2022-09-26T13:33:15+10:00 David Jenyns

When you’re running a business, it can feel like there’s never enough time in the day to do everything that needs to get done.

You might be thinking, “I don’t have the time to create systems.”

The thing is, if you don’t systemise, you become person-dependent—where all of your knowledge is trapped inside one or two key workers. Instead of being organised into a repeatable process that anyone can follow.

Well, the good news is, you don’t have to be the one to do it.

Members of your team can do the systemising for you. Because they have the knowledge, all that’s left is to find the easiest way to extract that knowledge.

In this video, David Jenyns talks about how you can still systemise your business even when you don’t think you have the time.

🕘 Timestamps:

0:05 – Myth 3: I don’t have time to create systems
0:19 – Other people within the business have the knowledge
0:44 – Systemisation is a 2-person role
0:57 – The systemisation process
1:18 – Example 1: Assign systemisation to your Systems Champion
2:54 – Sometimes people don’t realise that they have systems
4:29 – Business owners often become person-dependent
5:01 – Example 2: Business owners don’t have time to take a break
5:45 – Grab your copy of SYSTEMology today.

Formatted Transcription:

The third myth is that business owners don’t have the time to create systems.

People say, “I’m too busy,” “I’m already working 20 hours a day,” and “I don’t have time to create systems”.

Well, there are two things you should be doing: first, recognizing that other people within the business have the knowledge, and then second, figuring out how you can make it easy for someone to extract said knowledge.

When people think of systemization, they think they’re going to have to write out these lengthy documents step by step, and that it’s quite a tedious process. But when I’ve gone through this process, I’ve started to realize systemization is actually a two-person role. You’ve got the person who has the knowledge, and then there is the documenter. So usually, what happens is that you have someone who works with the person who has the knowledge and records them doing whatever it is—either taking a screen recording or maybe equipping them with a GoPro and sending them out into the field. One person records the steps, and another person documents them.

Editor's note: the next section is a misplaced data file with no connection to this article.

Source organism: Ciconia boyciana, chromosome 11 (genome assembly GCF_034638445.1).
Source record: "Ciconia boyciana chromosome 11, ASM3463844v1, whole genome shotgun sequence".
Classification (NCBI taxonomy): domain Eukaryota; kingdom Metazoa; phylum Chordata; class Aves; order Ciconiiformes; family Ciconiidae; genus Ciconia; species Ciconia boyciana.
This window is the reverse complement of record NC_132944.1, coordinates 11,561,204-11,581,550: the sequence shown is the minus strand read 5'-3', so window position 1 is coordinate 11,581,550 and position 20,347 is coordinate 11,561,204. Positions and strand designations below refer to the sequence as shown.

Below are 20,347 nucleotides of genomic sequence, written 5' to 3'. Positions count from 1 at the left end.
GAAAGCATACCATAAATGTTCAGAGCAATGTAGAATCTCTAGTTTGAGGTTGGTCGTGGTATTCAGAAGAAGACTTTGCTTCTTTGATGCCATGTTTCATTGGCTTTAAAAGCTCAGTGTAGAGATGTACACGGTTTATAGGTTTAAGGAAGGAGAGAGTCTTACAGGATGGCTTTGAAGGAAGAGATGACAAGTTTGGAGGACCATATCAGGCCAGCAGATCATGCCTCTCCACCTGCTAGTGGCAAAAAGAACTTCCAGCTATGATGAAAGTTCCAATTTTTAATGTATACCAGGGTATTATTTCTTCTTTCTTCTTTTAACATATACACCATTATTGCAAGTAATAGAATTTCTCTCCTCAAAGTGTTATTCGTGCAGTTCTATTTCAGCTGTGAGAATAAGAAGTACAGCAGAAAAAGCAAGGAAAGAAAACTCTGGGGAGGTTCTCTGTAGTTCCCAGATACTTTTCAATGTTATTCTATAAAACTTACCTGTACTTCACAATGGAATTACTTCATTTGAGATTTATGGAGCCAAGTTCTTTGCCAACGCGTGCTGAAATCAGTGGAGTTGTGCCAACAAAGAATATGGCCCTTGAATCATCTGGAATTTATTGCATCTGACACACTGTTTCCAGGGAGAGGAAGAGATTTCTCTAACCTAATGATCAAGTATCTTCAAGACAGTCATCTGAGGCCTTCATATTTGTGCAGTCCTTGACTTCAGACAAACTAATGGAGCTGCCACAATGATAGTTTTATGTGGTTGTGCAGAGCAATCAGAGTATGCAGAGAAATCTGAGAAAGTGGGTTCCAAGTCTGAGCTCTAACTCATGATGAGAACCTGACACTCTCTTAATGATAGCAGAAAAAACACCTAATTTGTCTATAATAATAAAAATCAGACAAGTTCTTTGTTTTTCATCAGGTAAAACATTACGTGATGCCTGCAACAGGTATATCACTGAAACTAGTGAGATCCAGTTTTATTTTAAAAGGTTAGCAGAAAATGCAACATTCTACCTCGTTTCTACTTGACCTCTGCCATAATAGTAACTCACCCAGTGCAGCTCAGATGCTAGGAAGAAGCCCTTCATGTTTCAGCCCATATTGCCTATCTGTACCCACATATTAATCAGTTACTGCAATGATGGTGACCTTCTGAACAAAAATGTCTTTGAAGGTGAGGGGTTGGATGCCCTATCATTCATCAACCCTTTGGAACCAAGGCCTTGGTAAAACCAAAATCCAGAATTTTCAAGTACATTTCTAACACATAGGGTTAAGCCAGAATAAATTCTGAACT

They identify the critical client flow, and figured out who within the organisation knew how to do the different tasks that they are capturing. Then they record it and send it to the documenter to be documented. It happens virtually hands-off from the business owner and with very little staff time as well. It wasn’t like we were taking up time because you’ll actually find in businesses, even your best staff, they’re busy too, so they have trouble trying to find the time to get it done as well.

Sometimes people don’t realize that they actually have systems. They might have an incredible system, but they don’t know their systems. They always asked their clients these questions, they had a process they always went through, and when it was documented, it was a great system that anyone could be taught to follow. So, imagine what that could do for the business. That transformation comes with having a great system that could be taught.

A hugely common problem is that business owners become person dependent. The knowledge is just trapped within the head of a teammate or two. Early on, it’s normally the business owner, and as the business grows, it might be the accounts person or the person who gets the client started, and the way to resolve this is to systemise.

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